A new flagship museum dedicated to Mediterranean civilization in Marseille is hoping to shake off the southern metropolis’ reputation as France’s deadliest city with a drastic cultural makeover.
The Museum of European and Mediterranean Civilizations, which is being inaugurated by French President Francois Hollande on Tuesday, is the centerpiece of Marseille’s turn as the European Capital of Culture for 2013, which aims to attract 10 million visitors to the city this year.
Officials see it as a chance to transform the ravaged image of the metropolis, which was once a crossroad of Mediterranean civilization and bastion of the ancient Greeks, but is now considered one of Europe’s deadliest cities.
Four decades of widespread poverty in Marseille saw the rise of a powerful mob scene, including a criminal underworld of drugs, prostitution and gambling. There were 24 fatal shootings in 2012 alone.
The violence, which has centered on territorial disputes between drug barons and involved Kalashnikov assault rifles in gang clashes, has fueled comparisons to the Italian Camorra stronghold of Naples. More recently, following investigations, a Socialist lawmaker representing Marseille in the national assembly was sentenced to prison for buying votes, a ruling she has appealed.
“We continue to present Marseille in national and foreign media just by crime, dirt, and letting itself go. … We forget that Marseille has a beautiful history, contributing to the rich civilization of the Mediterranean,” said Bruno Suzzarelli, the museum’s director.
He said that the museum can help rebrand the city’s image.
Overlooking the glimmering Mediterranean Sea on the Marseille’s storied but disused pier, the museum is certainly an ambitious project. It is the first one in the world dedicated to the heritage of the Mediterranean basin, and France’s only stand-alone national museum outside of Paris. It includes an impressive square building with a dappled metal shell designed by architect Rudy Ricciotti.
The museum has 1 million cultural artifacts from a region stretching from Spain to Israel and via the Balkans, Turkey and north Africa — ending in Marseille itself. Added to that is a renovation of the grand 17th-century fortification Saint Jean, which was previously closed to the public. It’s joined to the museum by a sleek metal gangway.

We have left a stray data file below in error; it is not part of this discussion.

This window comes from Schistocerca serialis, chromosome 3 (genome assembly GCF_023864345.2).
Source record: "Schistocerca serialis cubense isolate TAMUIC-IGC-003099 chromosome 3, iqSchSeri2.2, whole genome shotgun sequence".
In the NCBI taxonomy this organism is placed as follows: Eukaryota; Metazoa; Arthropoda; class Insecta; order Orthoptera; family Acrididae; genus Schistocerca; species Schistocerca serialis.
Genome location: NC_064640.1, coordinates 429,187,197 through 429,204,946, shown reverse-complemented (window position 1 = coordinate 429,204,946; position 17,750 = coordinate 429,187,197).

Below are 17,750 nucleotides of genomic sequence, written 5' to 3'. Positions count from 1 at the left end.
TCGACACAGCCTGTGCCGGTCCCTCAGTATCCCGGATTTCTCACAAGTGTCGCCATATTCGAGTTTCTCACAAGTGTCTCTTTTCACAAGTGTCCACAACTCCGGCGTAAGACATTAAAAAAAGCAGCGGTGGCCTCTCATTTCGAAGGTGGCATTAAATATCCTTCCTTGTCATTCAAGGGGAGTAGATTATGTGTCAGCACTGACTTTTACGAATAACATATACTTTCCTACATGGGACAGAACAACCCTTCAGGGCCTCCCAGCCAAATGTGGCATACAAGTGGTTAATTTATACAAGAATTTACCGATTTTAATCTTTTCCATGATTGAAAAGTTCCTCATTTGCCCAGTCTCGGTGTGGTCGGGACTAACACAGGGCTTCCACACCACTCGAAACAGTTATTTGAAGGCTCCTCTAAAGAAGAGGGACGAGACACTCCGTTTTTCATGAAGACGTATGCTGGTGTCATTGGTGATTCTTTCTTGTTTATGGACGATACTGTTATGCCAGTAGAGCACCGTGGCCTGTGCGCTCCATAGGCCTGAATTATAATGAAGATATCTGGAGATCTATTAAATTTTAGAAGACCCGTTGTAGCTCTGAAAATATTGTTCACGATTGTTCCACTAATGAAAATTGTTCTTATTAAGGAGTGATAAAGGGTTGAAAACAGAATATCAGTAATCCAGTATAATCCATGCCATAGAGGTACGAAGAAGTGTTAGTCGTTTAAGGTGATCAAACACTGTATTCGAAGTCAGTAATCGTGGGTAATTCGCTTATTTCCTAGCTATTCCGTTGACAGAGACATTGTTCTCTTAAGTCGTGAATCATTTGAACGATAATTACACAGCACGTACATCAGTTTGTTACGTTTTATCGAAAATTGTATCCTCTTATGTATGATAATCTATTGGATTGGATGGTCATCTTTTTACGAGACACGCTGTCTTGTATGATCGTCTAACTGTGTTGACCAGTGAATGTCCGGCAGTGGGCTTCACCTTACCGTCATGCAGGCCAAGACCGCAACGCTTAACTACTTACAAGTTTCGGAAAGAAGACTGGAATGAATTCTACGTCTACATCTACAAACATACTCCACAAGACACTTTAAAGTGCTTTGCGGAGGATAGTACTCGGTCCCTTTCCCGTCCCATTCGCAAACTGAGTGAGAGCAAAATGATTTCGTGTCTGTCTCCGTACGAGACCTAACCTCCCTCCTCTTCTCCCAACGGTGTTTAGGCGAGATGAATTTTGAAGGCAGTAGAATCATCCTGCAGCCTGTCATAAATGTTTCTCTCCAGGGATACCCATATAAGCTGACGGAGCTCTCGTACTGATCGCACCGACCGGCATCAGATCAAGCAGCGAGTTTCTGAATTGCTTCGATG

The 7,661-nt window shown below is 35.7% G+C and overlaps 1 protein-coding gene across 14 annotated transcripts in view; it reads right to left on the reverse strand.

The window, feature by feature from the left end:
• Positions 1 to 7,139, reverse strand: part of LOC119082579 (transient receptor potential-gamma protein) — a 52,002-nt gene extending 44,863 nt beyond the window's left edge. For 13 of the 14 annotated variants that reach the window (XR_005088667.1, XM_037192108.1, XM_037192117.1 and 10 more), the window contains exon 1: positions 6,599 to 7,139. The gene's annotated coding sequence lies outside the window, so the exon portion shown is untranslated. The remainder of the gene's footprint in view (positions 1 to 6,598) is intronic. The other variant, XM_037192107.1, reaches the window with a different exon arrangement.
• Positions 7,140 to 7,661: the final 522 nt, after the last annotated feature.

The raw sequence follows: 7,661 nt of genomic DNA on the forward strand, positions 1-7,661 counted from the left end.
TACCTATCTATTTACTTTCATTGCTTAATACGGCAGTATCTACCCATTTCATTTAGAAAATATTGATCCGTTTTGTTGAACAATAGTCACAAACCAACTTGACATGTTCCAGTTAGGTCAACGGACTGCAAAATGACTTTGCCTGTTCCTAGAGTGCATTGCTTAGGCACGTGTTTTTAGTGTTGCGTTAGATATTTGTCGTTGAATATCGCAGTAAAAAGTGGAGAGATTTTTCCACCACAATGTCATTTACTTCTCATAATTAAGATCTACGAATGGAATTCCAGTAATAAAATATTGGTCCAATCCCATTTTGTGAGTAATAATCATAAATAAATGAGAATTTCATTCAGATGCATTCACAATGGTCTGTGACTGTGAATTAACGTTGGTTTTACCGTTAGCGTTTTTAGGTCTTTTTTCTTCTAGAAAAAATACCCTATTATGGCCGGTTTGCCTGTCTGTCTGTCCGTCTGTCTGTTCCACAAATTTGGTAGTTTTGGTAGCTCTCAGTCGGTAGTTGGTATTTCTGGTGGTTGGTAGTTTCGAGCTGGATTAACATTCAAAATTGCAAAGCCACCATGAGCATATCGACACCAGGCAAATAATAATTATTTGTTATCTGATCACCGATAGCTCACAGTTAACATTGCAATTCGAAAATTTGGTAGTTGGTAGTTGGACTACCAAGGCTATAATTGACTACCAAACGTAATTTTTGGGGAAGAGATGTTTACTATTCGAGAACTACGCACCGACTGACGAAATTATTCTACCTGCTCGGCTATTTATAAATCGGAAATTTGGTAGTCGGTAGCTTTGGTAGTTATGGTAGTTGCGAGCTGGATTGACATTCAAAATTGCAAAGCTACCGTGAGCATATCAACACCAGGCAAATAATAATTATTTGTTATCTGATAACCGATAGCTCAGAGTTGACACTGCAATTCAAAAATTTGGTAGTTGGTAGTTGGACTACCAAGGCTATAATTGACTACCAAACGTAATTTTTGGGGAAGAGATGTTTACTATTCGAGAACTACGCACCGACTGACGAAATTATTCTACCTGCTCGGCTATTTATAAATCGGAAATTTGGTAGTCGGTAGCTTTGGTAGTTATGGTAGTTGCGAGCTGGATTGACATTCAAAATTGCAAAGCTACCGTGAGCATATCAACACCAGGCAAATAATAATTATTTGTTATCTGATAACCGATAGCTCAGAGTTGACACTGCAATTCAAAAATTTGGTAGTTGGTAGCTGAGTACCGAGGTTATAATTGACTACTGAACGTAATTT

Officials are optimistic about the project, aiming for some 300,000 visitors a year to the museum alone, which would double what Marseille got in recent years.
The final product, which was 13 years in the making under three French presidents, is an expensive cultural gamble at a cost of more than 200 million euros ($260 million).
“It looks impressive, and we all hope it will succeed. We need real change here, renewal,” said Chloe Rabuel, a Marseille bartender. “But we have to wait and see. Will people come?”
The museum has been designed to attract as many foreign tourists as possible, with captions written in French, English and Arabic. The site is some 15 minutes from the Marseille-Provence airport.
The collections represent dozens of cultures and their histories. Though half of museum’s works drew on the collection from Paris’ Museum of Popular Arts and Traditions — a vast folklore museum that is now defunct — the other half, including classical antiquities, comes from loans from other museums, particularly from Greece.
“We’re representing the entire Mediterranean narrative,” said Zeev Gourarier, the museum’s curator. “We represent not just the victories of the revolutions in thinking and invention, but also the uncomfortable truths. … Just like the history of Marseille has not been easy, the history of the Mediterranean has also been about repression, walls, false steps and violence. History repeats itself.”
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